What is Spinal Stenosis? Part 2Monday, October 24th, 2016, 6:17 pm
Spinal Stenosis and the Aging Spine
Spinal stenosis is related to degeneration in the spine and usually will become significant in the 5th decade of life and extend throughout every subsequent age group. As it is a gradual process and rarely causes immediate symptoms, the subtle changes of spinal stenosis often result in a gradual decrease in physical activity, and a development of a more kyphotic or forward flexed posture.
This gradual accommodation may be evident when looking at a series of oneself in pictures—over the course of several years—after around age 50. It is typical to start stooping forward more and become less active as effects of spinal stenosis increase.
When learning about spinal stenosis, it is helpful to have a clear visual ofspinal anatomy and how spinal stenosis develops.
The vertebral column in the spine and sacrum (at the bottom of the spine) are like a stack of bony blocks that serve to support the body.
Each of these bones has additional bony attachments that serve to help stabilize the spine and to protect the spinal cord or nerves passing downward from the brain to organs, muscles, and sensory structures of the body. Each vertebral body and its attachments and the disc between the adjacent vertebrae are known as a spinal segment.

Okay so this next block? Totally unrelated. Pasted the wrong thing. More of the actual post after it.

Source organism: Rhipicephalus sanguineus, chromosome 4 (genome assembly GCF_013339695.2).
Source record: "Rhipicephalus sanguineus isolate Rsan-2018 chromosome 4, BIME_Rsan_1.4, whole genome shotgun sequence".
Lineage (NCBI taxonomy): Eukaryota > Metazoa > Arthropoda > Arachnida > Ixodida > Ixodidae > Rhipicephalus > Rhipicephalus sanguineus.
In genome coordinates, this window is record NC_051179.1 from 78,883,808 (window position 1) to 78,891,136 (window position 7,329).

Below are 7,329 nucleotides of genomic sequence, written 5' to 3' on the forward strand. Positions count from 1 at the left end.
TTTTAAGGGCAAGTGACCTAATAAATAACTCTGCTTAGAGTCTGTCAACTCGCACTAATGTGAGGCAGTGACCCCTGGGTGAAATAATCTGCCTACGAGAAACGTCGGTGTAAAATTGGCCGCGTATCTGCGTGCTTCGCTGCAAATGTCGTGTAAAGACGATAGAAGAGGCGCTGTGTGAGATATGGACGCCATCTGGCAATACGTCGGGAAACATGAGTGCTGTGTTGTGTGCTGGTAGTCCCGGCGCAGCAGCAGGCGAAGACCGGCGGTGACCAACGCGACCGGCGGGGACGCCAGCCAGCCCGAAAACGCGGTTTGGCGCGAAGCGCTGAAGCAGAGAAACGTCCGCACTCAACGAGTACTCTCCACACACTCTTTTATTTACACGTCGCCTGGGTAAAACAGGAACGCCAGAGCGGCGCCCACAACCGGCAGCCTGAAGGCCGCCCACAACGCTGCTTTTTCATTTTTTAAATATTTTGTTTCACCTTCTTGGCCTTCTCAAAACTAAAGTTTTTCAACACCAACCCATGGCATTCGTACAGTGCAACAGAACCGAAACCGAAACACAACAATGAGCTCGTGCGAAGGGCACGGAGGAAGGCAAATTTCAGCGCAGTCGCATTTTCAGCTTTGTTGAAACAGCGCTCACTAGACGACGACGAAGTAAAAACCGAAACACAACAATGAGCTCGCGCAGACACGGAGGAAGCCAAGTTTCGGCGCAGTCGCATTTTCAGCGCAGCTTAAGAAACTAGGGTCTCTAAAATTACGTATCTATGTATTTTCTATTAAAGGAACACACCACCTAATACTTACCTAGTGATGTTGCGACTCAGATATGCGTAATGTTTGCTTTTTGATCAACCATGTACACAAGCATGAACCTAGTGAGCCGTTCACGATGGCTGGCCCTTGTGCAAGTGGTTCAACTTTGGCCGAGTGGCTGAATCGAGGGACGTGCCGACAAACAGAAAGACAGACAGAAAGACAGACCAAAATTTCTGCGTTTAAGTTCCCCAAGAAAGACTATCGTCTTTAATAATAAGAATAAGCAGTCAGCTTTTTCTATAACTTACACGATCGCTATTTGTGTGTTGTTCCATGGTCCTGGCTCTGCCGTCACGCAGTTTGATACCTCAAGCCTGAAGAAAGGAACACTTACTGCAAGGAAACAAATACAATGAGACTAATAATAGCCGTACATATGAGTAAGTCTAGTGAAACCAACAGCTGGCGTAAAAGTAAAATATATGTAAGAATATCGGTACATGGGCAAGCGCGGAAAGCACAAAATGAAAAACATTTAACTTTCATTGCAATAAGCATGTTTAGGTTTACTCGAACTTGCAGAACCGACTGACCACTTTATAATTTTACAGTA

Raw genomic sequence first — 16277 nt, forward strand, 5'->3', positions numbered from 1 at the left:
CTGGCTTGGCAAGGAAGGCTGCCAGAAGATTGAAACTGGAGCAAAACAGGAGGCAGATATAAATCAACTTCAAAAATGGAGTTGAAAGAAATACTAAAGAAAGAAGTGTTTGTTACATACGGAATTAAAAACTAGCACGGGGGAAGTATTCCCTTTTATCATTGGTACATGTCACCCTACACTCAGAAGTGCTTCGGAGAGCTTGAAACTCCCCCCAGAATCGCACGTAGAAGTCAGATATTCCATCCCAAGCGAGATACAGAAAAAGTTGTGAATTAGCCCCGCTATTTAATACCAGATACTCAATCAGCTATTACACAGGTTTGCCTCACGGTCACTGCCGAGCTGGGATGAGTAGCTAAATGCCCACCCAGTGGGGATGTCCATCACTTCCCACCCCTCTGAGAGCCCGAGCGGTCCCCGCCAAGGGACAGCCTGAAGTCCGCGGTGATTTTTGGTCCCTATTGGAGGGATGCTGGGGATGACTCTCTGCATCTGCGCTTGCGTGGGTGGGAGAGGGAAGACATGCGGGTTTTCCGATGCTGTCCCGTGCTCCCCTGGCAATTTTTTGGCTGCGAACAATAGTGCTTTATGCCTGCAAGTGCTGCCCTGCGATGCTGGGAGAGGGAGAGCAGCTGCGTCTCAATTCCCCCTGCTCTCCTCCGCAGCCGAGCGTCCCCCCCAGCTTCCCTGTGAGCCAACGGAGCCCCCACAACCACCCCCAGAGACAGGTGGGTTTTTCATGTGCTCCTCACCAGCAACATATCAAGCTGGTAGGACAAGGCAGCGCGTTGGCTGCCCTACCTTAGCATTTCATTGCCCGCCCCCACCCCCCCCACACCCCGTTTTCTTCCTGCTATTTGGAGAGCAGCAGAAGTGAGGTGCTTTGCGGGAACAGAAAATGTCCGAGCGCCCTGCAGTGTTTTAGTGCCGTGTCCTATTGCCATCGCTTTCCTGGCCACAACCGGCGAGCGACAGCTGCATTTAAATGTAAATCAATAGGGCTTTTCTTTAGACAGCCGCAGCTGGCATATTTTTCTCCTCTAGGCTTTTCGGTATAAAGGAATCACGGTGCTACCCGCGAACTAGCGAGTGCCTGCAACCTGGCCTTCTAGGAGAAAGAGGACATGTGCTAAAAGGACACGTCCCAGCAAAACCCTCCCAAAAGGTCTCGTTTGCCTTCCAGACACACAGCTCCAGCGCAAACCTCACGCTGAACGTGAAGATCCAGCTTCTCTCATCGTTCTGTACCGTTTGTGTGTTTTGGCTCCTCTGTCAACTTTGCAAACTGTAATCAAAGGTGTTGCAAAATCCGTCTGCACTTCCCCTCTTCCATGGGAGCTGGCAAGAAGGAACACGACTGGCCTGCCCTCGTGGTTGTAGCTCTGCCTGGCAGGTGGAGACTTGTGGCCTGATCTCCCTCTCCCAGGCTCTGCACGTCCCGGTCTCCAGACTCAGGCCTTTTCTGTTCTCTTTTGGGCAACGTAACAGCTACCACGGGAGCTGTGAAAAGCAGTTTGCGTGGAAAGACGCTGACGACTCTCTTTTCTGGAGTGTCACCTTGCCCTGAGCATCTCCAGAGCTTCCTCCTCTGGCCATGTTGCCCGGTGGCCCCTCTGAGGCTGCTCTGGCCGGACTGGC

The entire length of the spinal column has a large central canal or passage (the bone channel described above) through which the spinal cord descends, and holes to each side of the canal to allow emergence of spinal nerves at each level. These holes are call the neuro-foramen.
How Spinal Stenosis Affects the Spine
Normally, there is ample space for spinal canal and for the nerve roots as they exit the spine through the neuro-foramen. With spinal stenosis, however, development of bony growths from osteoarthritis and/or other degenerative changes constrict the space for the spinal cord and/or spinal nerves.
The spinal cord stops at the upper part of the low back, usually at about the T12-L1 level. Individual nerves then extend off the end of the spinal cord and travel down the central canal, and exit the spinal canal through those neuro-foramen. The spinal cord and the individual nerves in the spinal canal move within a fluid-filled sac. It is like the spinal cord and the nerves are encased in a garden hose. In this manner, the spinal cord and the nerves can bend along with the spine, and still be protected within that garden hose. The strong outer membrane that encases the cord and the nerve is called the dura (tough) mater (mother).
The area where the nerves extend off the spinal cord is called the cauda equina, as it looks like a horses tail. While rare, it is possible for lumbar spinal stenosis affect the cauda equina and cause a condition known as cauda equina syndrome. This is a serious medical condition requiring immediate medical attention.
For more information, please visit Spine-Health.com.
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